The show mixes HD with SD source footage, video ripped from the internet, still photos and graphics. The show is primarily shot with the old Panasonic DVX-100 workhorse. Occasionally, the team shots HD with the HVX200 and Sony EX1. Standards? In 2010, who needs stinkin’ standards.
The workflow is unique. Jay Smith, co-director/shooter, captures the footage to external firewire drives. Clones the drives to hand-off to MacIntyre. Smith plows through the media to develop storylines, writes the script, records the narrative VO and assembles the rough cut. He then ftps the FCP project file and VO tracks to MacIntyre for online. MacIntyre reconnects all the media in FCP to the cloned drive and sexes up each rough cut.
“Honestly, these are 4 minute bursts of eye candy. Each episode has to move. We load ‘em up with cool graphics, effects and custom music tracks,” MacIntyre says. He creates most of the graphics in After Effects. “As powerful as FCP is, it definitely has its limitations. But that’s why ever good editor has a toolkit. I’m always encouraging new editors to become a sponge. Dig into After Effects, Photoshop and Compressor. Knowledge is extra billable hours!” he recommends.
Each 4-6 minute episode of Video Hustler takes about 5 hours to online. Content Media Group utilizes a secure client area of their website for episode review. After the notes pour in, tweaks are made and then the episode is encoded for digital delivery in Compressor. They usually encoded everything to Quicktime’s H.264 codec. “You get so much bang for your encoding buck with H.264. As far as file size vs. video quality, it really delivers,” MacIntyre says.
Jonas Hudson, Producer, early on struck a deal with the German online, content distribution company, Seven Load. “We utilize sevenload’s expertise in online content merchandising, reach, and technical skill sets along with street level new media guerilla marketing tactics through SEO, syndicated distribution partners and PPC distribution to build the audience,” says Hudson.
“Video Hustler is the edgy type of content you don’t see on TV today- it’s raw, honest and moves as fast as Rage himself. sevenload is proud to be the exclusive distribution partner of this groundbreaking series”, says Jeff Coe, Director International at sevenload.
“Monetizing content has been the battle-cry of every video professional,” MacIntyre says, “We know how to create the stuff. We can do that hung over on any Monday. Making a living from the stuff has always been the challenge. I think you really need to develop partnerships with other content creators and distributors. Most important, think niche. It’s easier to sell a series that targets a specific subject/community.” ‘Easier’ is, of course, relative. But the logic is solid.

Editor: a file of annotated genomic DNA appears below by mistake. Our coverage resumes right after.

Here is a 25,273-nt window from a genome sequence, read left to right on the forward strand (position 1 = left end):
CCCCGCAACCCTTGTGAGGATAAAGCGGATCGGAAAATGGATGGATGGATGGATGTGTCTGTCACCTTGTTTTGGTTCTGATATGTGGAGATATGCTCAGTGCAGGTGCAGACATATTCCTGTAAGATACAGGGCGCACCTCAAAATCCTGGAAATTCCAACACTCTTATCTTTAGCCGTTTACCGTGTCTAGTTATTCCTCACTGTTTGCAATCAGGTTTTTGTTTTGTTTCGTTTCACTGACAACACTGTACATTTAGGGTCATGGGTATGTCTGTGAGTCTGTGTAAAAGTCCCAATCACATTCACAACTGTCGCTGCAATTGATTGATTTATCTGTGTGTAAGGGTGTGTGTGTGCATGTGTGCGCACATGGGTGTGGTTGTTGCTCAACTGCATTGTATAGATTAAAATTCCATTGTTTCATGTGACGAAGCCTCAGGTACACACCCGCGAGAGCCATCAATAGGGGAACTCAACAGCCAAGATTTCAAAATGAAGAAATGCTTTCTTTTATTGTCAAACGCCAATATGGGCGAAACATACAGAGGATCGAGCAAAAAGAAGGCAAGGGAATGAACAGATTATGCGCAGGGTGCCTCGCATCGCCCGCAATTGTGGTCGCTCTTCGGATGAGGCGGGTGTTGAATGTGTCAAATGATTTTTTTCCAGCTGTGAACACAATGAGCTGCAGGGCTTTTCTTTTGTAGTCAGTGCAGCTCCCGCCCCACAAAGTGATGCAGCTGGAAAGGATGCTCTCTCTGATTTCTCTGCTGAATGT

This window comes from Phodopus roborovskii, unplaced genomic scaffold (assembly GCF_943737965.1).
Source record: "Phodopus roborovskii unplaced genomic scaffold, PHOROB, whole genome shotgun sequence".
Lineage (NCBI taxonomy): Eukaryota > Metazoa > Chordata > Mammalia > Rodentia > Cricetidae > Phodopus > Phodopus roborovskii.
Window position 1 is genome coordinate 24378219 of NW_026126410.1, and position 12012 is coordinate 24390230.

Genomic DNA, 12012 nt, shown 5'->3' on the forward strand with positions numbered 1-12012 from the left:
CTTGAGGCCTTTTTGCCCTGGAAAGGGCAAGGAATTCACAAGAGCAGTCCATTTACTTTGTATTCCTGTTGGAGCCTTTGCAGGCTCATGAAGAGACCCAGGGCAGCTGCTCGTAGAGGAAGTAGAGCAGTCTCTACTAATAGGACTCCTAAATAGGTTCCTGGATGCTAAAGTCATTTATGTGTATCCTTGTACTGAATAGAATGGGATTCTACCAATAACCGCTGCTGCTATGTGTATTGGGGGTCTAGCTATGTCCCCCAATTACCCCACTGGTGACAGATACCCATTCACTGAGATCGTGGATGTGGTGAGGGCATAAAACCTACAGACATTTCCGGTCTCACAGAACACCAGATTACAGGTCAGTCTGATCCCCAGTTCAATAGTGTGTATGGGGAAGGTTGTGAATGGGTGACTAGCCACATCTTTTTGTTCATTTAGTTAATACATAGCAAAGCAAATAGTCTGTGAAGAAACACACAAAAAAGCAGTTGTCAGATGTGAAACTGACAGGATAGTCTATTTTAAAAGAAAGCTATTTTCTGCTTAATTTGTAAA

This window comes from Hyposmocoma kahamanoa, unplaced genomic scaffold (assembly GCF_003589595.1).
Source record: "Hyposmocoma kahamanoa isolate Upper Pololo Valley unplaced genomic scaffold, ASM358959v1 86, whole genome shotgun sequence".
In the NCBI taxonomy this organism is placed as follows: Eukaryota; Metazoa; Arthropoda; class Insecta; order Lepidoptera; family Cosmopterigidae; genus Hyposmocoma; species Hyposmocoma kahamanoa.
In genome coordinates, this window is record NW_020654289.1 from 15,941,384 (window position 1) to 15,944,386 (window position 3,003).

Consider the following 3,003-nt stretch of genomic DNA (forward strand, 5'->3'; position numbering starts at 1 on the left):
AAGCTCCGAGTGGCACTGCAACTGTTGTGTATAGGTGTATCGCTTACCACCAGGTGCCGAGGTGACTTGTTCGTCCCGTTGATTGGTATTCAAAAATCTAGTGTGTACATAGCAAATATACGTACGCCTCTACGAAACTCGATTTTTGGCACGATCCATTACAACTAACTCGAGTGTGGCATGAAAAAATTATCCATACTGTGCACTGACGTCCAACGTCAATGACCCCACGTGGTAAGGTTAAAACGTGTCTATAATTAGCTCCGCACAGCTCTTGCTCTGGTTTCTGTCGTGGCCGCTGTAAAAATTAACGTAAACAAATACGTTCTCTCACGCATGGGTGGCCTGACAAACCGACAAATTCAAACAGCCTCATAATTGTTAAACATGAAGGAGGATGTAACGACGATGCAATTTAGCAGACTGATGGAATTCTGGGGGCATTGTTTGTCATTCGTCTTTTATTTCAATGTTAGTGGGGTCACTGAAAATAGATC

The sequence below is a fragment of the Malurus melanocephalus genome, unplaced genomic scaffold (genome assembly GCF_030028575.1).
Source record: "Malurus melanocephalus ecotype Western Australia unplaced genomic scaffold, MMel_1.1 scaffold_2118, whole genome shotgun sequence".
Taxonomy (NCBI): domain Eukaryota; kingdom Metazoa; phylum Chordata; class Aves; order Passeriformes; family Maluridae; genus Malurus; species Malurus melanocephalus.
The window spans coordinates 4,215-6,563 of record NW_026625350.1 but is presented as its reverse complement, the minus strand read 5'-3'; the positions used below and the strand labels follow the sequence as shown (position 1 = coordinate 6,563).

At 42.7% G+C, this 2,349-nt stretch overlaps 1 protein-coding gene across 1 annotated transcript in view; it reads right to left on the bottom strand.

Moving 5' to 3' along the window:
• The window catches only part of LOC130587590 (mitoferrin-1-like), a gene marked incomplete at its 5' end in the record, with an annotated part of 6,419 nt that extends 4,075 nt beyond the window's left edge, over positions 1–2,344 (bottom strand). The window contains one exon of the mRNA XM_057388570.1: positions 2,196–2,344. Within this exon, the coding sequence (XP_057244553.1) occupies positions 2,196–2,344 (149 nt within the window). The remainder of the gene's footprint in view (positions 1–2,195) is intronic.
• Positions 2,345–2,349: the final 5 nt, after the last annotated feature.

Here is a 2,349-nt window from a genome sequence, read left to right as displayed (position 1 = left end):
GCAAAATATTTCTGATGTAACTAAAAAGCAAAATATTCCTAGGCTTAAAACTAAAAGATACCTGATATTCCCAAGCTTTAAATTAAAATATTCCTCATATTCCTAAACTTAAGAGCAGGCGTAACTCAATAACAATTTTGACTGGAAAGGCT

Targeted content is easier to pitch and sell. The amount of niche communities online is staggering. Every one of them is hungry for original content. Fill the need and you’re closer to filling your wallet. The only caveat is celebrity-driven material. If the concept’s solid and a well- known name is committed, the road is a lot less rocky and financial backing becomes more attainable.
Content Media Group isn’t getting rich off Video Hustler, but that was never the point. “At this stage in the game, brand building has never been more important. We are positioning ourselves as the new media go-to guys. There’s still great ground floor opportunity in this medium, so get out there and start cooking up content!”, MacIntyre says.
Social marketing through Facebook, My Space, Twitter and blogs is the cornerstone of digital brand building. New media thrives on viral love. Get people talking about your content and sit back and watch your views swell. As for swelling of your wallet? Patience. Acceptable revenue models for any new venture are always last to show at the party. Thankfully, this is one party that will continue to rage. So, enjoy the low cover-charge and be ready to pounce with great content when money eventually arrives fashionably late.